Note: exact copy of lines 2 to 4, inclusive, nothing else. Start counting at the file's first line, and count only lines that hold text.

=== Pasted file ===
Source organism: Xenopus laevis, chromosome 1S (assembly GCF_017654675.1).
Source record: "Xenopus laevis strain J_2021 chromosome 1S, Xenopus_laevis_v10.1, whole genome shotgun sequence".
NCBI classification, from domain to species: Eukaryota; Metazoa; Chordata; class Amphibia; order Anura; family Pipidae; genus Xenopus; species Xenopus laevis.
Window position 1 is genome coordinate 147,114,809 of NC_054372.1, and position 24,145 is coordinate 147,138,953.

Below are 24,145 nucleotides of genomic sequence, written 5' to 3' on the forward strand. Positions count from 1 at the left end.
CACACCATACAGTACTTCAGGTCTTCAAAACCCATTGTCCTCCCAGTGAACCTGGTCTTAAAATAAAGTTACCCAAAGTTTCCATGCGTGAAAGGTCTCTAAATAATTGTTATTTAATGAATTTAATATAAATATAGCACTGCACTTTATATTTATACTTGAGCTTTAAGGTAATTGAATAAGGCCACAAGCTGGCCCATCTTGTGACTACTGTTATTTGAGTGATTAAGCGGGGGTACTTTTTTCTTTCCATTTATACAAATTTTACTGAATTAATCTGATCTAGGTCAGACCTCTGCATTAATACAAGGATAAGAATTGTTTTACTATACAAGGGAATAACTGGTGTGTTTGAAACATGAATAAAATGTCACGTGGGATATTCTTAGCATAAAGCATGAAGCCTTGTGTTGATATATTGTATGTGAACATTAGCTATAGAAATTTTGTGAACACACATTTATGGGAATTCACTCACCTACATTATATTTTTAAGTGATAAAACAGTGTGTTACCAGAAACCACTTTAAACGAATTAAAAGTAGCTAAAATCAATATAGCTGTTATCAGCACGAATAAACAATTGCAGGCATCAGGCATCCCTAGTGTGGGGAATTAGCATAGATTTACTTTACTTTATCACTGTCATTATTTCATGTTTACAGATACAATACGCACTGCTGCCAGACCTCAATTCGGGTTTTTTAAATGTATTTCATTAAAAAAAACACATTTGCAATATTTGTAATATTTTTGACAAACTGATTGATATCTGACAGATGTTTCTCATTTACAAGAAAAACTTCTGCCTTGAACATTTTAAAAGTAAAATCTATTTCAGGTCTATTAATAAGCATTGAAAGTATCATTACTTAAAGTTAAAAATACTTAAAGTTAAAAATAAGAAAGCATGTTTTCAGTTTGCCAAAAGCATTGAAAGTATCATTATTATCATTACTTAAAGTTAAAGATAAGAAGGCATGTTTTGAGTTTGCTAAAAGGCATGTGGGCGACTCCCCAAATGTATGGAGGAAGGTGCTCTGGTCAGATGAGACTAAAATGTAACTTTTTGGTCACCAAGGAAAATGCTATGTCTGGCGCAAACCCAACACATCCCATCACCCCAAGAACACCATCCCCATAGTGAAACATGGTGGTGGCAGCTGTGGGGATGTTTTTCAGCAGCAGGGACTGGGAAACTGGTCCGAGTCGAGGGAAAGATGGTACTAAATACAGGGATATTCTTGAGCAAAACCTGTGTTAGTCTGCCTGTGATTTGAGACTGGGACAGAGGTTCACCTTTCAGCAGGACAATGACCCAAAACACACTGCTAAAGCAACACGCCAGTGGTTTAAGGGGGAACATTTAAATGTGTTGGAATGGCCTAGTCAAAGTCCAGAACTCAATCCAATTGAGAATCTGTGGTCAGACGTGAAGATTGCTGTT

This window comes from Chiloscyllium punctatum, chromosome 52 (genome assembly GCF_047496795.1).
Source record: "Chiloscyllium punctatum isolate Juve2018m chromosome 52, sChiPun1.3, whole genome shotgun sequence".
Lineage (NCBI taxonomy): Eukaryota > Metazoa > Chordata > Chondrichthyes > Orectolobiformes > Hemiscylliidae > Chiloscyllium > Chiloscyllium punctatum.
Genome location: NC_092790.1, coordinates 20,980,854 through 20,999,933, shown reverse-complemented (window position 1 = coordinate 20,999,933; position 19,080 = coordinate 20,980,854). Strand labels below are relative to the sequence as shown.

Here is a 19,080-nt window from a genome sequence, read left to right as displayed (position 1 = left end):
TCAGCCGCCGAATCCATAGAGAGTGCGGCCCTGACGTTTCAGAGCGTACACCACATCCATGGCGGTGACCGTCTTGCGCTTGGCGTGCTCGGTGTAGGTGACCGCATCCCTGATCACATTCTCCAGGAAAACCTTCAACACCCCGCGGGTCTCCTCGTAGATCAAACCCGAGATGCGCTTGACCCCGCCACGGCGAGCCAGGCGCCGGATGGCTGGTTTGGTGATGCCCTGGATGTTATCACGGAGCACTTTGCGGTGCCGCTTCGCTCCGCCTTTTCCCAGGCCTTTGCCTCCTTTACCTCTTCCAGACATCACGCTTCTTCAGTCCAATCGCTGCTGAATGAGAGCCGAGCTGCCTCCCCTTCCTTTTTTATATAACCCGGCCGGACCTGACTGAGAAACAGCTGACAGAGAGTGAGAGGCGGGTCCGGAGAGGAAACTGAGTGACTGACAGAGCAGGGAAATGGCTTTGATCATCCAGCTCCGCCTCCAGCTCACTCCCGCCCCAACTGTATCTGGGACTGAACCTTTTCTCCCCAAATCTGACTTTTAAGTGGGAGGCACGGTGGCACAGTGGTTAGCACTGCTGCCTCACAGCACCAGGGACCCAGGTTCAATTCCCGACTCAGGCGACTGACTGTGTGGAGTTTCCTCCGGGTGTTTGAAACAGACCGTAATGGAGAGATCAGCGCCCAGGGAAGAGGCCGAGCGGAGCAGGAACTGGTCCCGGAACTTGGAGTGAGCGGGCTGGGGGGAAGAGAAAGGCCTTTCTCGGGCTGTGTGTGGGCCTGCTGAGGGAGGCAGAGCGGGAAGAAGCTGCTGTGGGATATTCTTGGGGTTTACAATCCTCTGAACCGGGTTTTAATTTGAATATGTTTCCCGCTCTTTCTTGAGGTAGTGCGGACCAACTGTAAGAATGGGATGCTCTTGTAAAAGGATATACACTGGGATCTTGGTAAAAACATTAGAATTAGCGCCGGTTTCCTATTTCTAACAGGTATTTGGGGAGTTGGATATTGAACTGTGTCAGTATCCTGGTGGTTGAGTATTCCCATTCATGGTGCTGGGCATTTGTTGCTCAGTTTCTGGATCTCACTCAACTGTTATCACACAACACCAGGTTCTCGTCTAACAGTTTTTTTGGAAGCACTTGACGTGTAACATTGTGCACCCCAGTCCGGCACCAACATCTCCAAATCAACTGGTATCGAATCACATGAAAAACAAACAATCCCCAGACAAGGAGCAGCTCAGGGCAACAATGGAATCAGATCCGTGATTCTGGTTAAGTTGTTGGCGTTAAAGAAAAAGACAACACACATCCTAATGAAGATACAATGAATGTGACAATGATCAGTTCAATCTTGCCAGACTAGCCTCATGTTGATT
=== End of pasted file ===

Source record: "Xenopus laevis strain J_2021 chromosome 1S, Xenopus_laevis_v10.1, whole genome shotgun sequence".
NCBI classification, from domain to species: Eukaryota; Metazoa; Chordata; class Amphibia; order Anura; family Pipidae; genus Xenopus; species Xenopus laevis.
Window position 1 is genome coordinate 147,114,809 of NC_054372.1, and position 24,145 is coordinate 147,138,953.